Fine dining mainstays: table service types to expect in London

table service

During your stay in London, there’s a high chance you’re likely to plump for various different kinds of meal-serving eateries. We might be talking fine dining at a Michelin-starred restaurant or dinner served at your expertly-identified excellent accommodation or you may choose to do as the locals do and have a meal or two at a pub-cum-restaurant or a café (even a ‘greasy spoon’!). But however you choose to dine you’ll probably encounter different types of table service during your trip. So, what to expect…?

Silver service

As far as luxury dining goes, it doesn’t get any more salubrious than silver service. Now, obviously it’s the type of service that immediately conjured up visions of glistening platters, plates, knives, forks, spoons and gloriously tinkling glasses – in addition, of course, to exquisitely tailored staff attending to it all. However, there’s also the serving etiquette that’s involved to consider too (dishes are always served from the left; beverages always from the right) and, as notoriously know, much cutlery to work one’s way through – you start in from the outside as you go through courses.


Buffet service

Who doesn’t love a good buffet? Sometimes only finger foods will do at a particular event; after all, so many of us like the idea of being able to pick and choose between the food on offer with our own eyes and, well fingers. Yes, it’s undoubtedly the ‘pick ‘n’ mix’ iteration of service. Buffet dining requires customers at an eatery (say, the restaurants in Hyde Park) or patrons at their accommodation (for instance, the hotel Park Grand London Hyde Park) serving themselves from what’s laid out for them before retaking their seat at a table and getting stuck in. This does make it sound like the poor man’s version of dining service, but that wouldn’t be a fair label surely, as buffets come in various shapes, sizes and forms, featuring many different cuisines and food-types.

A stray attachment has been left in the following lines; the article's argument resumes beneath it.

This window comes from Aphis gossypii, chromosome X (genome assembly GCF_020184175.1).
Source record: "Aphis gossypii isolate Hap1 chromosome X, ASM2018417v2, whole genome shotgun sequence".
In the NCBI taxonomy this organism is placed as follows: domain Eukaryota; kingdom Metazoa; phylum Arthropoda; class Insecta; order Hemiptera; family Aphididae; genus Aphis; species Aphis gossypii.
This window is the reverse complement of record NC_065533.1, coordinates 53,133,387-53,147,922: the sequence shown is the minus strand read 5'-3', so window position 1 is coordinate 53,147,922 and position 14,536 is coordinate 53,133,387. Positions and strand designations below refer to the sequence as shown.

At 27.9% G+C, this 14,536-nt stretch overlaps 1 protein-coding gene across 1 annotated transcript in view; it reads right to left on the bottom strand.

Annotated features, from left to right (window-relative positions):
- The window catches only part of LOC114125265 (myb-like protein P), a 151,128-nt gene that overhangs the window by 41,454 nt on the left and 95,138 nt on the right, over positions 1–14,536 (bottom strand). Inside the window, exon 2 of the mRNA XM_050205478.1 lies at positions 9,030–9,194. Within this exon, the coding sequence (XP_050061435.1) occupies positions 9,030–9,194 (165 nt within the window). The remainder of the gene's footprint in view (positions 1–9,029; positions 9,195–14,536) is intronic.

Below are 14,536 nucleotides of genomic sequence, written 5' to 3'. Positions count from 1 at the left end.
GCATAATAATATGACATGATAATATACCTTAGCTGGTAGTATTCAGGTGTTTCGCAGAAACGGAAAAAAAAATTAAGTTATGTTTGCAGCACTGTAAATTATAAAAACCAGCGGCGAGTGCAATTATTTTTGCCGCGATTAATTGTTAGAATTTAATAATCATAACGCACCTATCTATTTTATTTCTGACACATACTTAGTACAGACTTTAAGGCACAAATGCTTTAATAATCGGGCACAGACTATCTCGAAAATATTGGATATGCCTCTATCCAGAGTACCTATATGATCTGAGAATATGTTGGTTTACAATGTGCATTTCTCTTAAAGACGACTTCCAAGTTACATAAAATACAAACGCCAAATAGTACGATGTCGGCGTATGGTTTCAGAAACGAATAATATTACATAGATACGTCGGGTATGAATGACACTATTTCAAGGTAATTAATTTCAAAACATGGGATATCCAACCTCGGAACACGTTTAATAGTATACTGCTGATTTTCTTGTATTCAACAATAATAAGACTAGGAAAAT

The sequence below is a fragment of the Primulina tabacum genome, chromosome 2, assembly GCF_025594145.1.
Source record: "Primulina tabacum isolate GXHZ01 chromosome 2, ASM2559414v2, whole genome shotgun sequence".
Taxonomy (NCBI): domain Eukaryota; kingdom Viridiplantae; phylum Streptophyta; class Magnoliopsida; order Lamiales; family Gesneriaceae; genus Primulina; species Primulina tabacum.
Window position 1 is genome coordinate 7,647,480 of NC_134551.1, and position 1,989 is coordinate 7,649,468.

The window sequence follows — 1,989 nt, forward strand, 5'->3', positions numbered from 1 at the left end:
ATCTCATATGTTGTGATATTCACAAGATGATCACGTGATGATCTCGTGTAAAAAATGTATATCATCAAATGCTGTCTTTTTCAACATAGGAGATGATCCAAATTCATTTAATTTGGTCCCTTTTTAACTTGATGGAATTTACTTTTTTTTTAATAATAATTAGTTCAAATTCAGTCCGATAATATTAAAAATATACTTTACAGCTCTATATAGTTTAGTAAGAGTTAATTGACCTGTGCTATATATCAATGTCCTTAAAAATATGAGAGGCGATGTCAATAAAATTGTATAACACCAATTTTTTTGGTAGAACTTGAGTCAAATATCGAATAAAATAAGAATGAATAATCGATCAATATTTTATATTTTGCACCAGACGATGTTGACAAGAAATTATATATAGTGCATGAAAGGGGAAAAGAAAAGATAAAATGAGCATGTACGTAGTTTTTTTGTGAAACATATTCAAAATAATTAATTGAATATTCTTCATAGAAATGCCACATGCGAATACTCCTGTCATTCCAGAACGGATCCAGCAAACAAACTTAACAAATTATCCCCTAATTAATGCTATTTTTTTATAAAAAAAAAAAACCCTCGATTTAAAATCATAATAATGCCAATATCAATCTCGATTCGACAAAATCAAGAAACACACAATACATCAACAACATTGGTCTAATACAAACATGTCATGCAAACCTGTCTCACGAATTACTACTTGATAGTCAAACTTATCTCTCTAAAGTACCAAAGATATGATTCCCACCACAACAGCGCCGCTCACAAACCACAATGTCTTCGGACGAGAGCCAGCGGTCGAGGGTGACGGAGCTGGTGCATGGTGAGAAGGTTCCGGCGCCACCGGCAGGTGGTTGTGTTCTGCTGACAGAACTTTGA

American service

This is something of a universal term for the form of dining that sees one’s food plated up in a kitchen and brought out to the diner, ensuring they’re not in control of their portion-size. It also involves orders being taken by waiting staff and dishes cooked/ prepared, then (as outlined) delivered to the table – by the designated waiting staff. It’s, yes, a pretty universal form of dining in every corner of the world – and, of course, expectation for tipping a waiter/ waitress is a foregone conclusion!

english table

English table service

A more ‘personalised’ form of service when compared to the ‘American’ version, so-called ‘English’ service is based on notions of exclusivity and, well, elitism – yes, it’s old-school dining, all right! It’s both well thought-out and genuinely thorough – that’s because meat-dish carving’s done right before the diner themselves at their table. Indeed, even the actual serving cedes to superiority as the most important (and/ or the eldest) in the party is supposed to be the first to be served – and then, naturally, the rest of the group’s served one-by-one.